Span­ish 'Wolf Pack' ver­dict up­held, prompt­ing fresh protests

The Guardian Australia - - World News - Sam Jones in Madrid

A court in north­ern Spain has up­held a con­tro­ver­sial ver­dict that five men ac­cused of gang-rap­ing a woman at the run­ning of the bulls fes­ti­val in Pam­plona two years ago were guilty of sex­ual abuse rather than the more se­ri­ous of­fence of rape.

The ver­dict in the ‘Wolf Pack’ case – so known be­cause of the name the men gave their What­sApp group – prompted protests across Spain and led the then-gov­ern­ment to launch a re­view of sex­ual of­fences leg­is­la­tion.

The de­ci­sion to up­hold the sen­tence led to the an­nounce­ment of fresh protests across Spain on Wed­nes­day evening.

The trial, which ended in April this year with all five de­fen­dants be­ing sen­tenced to nine years’ im­pris­on­ment, was heav­ily crit­i­cised for be­ing a cros­sex­am­i­na­tion of the 18-year-old woman rather than the men who at­tacked her.

In a rul­ing re­leased on Wed­nes­day, the Navarre supreme court con­firmed the nine-year sen­tences im­posed by a lower re­gional court but said they could still be ap­pealed in the na­tional supreme court.

How­ever, the rul­ing re­vealed that two of the five judges had ar­gued that the de­fen­dants should have been found guilty of sex­ual as­sault and handed 14-year sen­tences on the grounds that in­tim­i­da­tion had been used in the at­tack.

Ex­plain­ing its de­ci­sion, the court said: “In the opin­ion of the ma­jor­ity of the court, the con­cur­rence of in­tim­i­da­tion – needed to prove sex­ual as­sault or rape – is doubt­ful given that the facts es­tab­lished by the sen­tence of the pro­vin­cial court do not amount to in­tim­ida­tory or threat­en­ing ac­tions, whether ex­press or tacit, on the part of the de­fen­dants.”

Dur­ing the trial, de­fence lawyers had claimed the woman had con­sented and had let one of the men kiss her. They also ar­gued that 96 sec­onds of video footage from the men’s phones – show­ing the woman im­mo­bile and with her eyes shut dur­ing the at­tack – was proof of con­sent.

The pros­e­cu­tion, how­ever, said the vic­tim had been too ter­ri­fied to move.

“The de­fen­dants want us to be­lieve that on that night they met an 18-year-old girl, liv­ing a nor­mal life, who – af­ter 20 min­utes of con­ver­sa­tion

with peo­ple she didn’t know – agreed to group sex in­volv­ing ev­ery type of pen­e­tra­tion, some­times si­mul­ta­ne­ously, with­out us­ing a con­dom,” the pros­e­cu­tor Elena Sarasate said.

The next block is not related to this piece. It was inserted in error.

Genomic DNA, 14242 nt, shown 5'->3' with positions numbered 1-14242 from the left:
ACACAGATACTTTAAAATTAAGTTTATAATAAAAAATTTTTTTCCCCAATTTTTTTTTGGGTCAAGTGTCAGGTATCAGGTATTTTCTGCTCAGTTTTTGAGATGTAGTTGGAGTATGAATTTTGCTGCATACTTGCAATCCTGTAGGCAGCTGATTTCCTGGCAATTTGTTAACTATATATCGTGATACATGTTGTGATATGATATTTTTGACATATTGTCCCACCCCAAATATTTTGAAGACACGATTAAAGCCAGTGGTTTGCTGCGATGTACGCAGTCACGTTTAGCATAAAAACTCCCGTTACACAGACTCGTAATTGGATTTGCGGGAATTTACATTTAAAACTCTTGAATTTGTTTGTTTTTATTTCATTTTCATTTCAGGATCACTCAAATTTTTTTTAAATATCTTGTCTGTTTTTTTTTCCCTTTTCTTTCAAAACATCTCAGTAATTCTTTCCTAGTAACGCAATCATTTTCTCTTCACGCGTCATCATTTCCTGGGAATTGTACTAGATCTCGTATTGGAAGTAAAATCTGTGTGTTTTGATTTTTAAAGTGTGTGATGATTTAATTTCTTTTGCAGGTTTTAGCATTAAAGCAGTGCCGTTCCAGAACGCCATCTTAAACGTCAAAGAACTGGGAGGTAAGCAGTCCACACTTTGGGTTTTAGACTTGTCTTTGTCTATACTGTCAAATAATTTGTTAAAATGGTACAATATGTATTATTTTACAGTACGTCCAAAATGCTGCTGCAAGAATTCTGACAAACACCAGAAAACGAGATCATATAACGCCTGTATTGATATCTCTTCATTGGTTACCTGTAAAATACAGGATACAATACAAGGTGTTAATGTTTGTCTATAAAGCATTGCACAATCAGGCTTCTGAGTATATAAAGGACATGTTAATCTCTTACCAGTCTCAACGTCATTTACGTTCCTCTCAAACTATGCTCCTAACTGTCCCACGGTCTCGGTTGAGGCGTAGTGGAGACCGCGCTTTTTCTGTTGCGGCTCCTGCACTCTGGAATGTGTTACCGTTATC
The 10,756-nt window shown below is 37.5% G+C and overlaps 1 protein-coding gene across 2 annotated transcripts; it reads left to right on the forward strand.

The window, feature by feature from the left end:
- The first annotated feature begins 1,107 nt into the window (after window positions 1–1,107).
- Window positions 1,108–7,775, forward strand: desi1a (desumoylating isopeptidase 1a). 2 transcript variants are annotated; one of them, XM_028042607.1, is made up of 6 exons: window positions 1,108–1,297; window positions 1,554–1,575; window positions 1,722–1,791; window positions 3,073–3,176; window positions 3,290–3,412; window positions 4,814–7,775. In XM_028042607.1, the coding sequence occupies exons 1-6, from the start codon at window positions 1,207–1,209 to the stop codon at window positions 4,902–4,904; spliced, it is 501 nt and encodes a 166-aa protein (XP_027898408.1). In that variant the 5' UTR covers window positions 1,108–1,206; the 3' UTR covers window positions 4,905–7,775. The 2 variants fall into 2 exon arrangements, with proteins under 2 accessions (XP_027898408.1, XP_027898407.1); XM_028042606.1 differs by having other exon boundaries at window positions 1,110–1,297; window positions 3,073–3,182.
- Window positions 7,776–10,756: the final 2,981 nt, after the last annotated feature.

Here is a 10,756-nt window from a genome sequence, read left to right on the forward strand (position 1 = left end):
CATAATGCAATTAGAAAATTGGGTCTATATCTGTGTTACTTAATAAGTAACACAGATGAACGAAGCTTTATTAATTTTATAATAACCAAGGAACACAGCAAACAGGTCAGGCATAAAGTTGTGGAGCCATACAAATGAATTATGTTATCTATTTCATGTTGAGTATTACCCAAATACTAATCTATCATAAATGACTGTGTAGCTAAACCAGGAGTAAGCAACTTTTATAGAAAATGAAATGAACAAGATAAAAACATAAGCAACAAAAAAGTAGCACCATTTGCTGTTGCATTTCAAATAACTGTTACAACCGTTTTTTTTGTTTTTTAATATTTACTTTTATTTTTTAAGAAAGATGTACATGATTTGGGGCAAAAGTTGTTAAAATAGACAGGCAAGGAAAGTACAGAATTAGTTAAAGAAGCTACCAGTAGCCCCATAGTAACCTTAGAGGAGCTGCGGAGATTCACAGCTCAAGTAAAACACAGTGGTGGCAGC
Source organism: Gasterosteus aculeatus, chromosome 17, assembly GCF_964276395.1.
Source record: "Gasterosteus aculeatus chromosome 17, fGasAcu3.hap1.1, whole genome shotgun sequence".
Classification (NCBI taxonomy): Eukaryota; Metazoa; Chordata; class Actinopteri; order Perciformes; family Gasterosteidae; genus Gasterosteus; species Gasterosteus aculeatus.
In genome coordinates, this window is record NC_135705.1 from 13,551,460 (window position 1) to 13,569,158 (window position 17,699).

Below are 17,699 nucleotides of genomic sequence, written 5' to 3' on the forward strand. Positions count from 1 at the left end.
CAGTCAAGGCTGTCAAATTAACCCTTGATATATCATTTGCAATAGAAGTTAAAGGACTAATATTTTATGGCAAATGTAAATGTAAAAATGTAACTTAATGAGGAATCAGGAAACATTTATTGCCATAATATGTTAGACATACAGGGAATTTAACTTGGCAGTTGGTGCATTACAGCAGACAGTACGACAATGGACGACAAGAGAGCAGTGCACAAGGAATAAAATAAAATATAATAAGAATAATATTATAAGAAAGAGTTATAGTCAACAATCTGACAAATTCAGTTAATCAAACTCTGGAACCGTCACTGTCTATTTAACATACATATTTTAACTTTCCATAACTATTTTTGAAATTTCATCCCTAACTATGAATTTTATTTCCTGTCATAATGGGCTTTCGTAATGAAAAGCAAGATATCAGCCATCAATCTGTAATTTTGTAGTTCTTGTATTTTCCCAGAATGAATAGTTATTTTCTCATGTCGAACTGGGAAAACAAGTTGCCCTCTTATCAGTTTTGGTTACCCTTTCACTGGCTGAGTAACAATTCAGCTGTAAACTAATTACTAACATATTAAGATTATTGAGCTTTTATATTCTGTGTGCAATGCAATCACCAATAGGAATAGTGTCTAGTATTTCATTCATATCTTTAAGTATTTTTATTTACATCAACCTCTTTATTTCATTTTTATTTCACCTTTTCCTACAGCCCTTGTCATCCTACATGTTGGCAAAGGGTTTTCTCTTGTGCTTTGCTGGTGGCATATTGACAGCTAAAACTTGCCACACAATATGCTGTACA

In Wed­nes­day’s rul­ing, the five Navarre supreme court judges said they had de­cided to unan­i­mously re­ject the de­fen­dants’ ap­peals and backed the pro­vin­cial court’s con­clu­sion that the vic­tim’s tes­ti­mony was true.

“In short, the court af­firms that the sex­ual re­la­tions un­der con­sid­er­a­tion were car­ried out by the de­fen­dants with­out the free con­sent of the vic­tim,” it said.

There were fur­ther protests in June this year af­ter the five de­fen­dants were re­leased on bail pend­ing ap­peals against their sen­tences.

The hu­man rights group Women’s Link World­wide has de­scribed the ver­dict in the Wolf Pack case as the sec­ond worst ju­di­cial de­ci­sions of the year, and given it a sil­ver blud­geon gong in its gen­der and jus­tice awards. First place went to the Su­danese court that sen­tenced 19-year-old Noura Hus­sein to death for killing her abu­sive hus­band to death as he tried to rape her.

“The opin­ions of those two judges show how it’s pos­si­ble to have dif­fer­ent in­ter­pre­ta­tions of the same facts,” said Aintzane Márquez, a Women’s Link lawyer. “That’s why it’s so im­por­tant for both male and fe­male judges to get gen­der per­spec­tive train­ing.

“Peo­ple need to bear in mind that laws have tra­di­tion­ally been writ­ten by men. That means that very of­ten, the law doesn’t take into ac­count the vi­o­lent ex­pe­ri­ences we face as women. What we recog­nise as vi­o­lence, in­tim­i­da­tion and rape isn’t seen as such by the courts.”

Pho­to­graph: Pablo Blazquez Dominguez/Getty Images

A demon­stra­tion held over the ver­dict in the ‘Wolf Pack’ case in Madrid, Spain.

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